Thursday, 16 May 2013

It is possible to hear some very curious

conversations in the waiting room of the eye clinic of a large public hospital.
I had a follow up appointment yesterday. I dutifully checked in at the appointed time and then sat down in the waiting area. A few minutes later two women came and sat down next to me. 
One would have been in her sixties, the other in her early thirties. They were talking to each other and I did not take much notice until it went quiet around me. I sensed other people were listening too. The one in her early thirties was very earnestly talking about the need to provide her son, who appeared to be a very small child, with "mati" protection, protection against the "evil eye". 
"He has such beautiful eyes you see. People keep commenting on them and I'm sure they're jealous and they wish him harm. I'll just have to get something..."
The conversation continued in this vein until, fortunately for the rest of us, they got called away. 
The couple sitting opposite me looked at each other and looked at me and the man said, "Poor little kid if his Mum really does it."
I suspect she will.
I suspect we all have superstitions - although we may not always be aware of them. We don't see them as being superstitions. 
Superstitions are particularly alive and well in some sections of the community. I am not sure why this should be so in 21stC Australia but it must give them some comfort.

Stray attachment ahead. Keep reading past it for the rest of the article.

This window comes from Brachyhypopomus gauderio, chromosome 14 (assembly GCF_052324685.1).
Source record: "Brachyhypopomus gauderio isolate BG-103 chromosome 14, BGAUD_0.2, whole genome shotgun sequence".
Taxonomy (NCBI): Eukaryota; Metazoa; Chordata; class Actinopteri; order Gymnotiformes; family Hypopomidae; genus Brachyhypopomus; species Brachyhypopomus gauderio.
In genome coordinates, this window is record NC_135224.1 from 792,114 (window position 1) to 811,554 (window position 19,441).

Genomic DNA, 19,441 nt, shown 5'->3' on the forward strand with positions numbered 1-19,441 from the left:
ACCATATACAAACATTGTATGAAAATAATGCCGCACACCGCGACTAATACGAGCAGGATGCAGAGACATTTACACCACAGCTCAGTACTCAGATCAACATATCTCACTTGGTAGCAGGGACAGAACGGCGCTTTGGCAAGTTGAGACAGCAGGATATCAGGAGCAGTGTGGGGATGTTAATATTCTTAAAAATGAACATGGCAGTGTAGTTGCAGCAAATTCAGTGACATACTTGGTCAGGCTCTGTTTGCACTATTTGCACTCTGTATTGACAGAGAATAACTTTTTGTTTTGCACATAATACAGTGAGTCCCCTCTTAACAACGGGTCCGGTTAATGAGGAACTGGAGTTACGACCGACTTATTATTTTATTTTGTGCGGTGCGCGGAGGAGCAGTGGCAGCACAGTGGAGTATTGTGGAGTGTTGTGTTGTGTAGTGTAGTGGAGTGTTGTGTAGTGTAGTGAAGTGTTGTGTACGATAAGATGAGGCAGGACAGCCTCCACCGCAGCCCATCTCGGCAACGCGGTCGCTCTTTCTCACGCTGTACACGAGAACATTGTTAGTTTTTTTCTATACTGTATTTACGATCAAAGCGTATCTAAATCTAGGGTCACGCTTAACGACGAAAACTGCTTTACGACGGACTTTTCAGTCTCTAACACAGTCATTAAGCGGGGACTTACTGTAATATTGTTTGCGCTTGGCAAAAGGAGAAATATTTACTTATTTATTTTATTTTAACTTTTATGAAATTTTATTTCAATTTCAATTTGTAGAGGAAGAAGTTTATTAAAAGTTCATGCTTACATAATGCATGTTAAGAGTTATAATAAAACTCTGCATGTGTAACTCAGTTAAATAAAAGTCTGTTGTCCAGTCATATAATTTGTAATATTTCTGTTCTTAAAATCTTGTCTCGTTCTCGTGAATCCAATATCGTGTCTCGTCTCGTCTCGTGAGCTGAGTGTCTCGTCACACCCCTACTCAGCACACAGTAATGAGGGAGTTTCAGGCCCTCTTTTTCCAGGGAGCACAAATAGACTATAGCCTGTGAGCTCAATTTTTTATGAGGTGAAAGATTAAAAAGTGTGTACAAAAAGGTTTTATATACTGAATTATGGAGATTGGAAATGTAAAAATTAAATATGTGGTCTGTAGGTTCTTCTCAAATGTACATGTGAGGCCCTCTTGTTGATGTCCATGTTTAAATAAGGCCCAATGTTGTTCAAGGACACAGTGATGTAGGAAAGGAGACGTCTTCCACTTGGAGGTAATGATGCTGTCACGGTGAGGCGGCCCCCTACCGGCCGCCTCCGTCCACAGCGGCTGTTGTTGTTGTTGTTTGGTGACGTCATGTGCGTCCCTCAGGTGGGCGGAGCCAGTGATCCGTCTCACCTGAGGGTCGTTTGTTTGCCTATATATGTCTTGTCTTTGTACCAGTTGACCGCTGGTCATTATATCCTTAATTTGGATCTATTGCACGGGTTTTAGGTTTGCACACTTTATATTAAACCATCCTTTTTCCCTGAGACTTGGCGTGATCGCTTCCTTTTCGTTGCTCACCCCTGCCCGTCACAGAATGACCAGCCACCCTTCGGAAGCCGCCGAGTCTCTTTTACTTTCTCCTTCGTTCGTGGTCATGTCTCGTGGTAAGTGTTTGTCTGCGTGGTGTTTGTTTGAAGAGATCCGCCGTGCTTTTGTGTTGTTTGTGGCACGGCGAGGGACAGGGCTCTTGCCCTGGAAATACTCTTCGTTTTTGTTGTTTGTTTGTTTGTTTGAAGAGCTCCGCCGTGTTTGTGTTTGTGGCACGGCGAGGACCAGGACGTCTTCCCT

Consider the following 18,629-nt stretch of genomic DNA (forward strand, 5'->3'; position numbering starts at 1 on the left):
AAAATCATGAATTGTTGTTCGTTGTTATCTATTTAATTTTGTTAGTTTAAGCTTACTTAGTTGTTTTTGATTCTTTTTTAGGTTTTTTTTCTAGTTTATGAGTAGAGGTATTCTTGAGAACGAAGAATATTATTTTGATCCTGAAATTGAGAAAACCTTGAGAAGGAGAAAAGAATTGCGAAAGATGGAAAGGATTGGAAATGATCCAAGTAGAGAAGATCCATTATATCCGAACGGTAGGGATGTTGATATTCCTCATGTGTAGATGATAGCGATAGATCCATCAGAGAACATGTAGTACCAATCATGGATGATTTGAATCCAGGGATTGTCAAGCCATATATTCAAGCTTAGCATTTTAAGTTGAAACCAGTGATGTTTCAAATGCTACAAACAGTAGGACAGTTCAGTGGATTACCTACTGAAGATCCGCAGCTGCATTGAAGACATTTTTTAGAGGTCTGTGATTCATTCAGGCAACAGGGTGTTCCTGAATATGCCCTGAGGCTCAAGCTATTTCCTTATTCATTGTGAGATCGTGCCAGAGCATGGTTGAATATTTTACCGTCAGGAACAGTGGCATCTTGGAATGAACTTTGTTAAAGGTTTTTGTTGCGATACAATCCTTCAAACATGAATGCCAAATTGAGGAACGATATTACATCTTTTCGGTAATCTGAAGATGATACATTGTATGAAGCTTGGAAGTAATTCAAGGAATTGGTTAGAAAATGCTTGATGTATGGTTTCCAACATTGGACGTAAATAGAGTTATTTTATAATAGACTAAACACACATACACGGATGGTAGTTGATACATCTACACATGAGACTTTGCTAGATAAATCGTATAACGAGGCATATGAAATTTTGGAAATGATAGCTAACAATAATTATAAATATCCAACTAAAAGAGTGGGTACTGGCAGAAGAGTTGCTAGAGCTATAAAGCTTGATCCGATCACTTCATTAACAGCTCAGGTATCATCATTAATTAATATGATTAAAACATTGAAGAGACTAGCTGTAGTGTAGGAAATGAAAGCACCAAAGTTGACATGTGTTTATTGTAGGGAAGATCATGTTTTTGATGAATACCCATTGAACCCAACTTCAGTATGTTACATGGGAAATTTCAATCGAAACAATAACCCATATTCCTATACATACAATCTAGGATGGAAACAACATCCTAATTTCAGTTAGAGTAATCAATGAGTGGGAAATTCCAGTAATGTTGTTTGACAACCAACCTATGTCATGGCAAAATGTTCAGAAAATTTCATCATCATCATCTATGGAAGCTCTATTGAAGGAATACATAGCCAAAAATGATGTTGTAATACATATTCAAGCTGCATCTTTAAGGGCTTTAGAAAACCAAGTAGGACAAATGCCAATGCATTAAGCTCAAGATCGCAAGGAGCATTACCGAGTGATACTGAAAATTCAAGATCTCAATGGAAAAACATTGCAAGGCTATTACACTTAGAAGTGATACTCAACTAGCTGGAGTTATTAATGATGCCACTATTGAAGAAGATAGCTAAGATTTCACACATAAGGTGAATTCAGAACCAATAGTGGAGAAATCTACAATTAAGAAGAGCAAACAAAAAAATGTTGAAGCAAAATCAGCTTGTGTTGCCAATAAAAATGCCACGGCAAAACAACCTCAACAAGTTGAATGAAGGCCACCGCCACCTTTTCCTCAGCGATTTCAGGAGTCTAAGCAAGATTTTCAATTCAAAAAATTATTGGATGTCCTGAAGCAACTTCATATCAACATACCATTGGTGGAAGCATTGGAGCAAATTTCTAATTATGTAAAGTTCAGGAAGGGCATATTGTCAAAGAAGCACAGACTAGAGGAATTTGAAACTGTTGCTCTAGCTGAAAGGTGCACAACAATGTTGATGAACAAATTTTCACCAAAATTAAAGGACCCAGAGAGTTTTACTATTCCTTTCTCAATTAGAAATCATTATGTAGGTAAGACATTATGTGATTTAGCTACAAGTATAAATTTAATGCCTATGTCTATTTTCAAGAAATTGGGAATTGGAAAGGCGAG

I was called in by the nurse...a sensible, down to earth woman with a sense of humour and a strong Yorkshire accent. She put the necessary drops in my eyes and I went to wait in the next place. The two women were there - and still talking. 
After some time they were called away. I waited. The door to the Registrar's room was open. I was due to see her for the check and I could see the room was empty. Eventually the nurse came back and said to me quietly, "Sorry, doctor's been called upstairs to a serious paediatric emergency."
I told her that was fine and I quite understood. Like everyone else there I was anxious to get away again but, even if it had meant I had to leave and come back the following day, I would not have complained. An emergency in paediatrics is an emergency indeed. Some child's eyesight was clearly in need of urgent attention. 
It was some time later before the Registrar returned. She looked upset but smiled and called me in.
      "Are you all right?" I asked her as she closed the door.
      "No," she told me and then gave me another slightly shaky smile,"Thanks for waiting - and for asking. It's one of those times when I feel useless... "
To distract her slightly I told her about the woman who had been talking about obtaining protection.
"If only it was that simple," she told me, "I wish we could just buy that sort of protection for the child upstairs."
I do too. 

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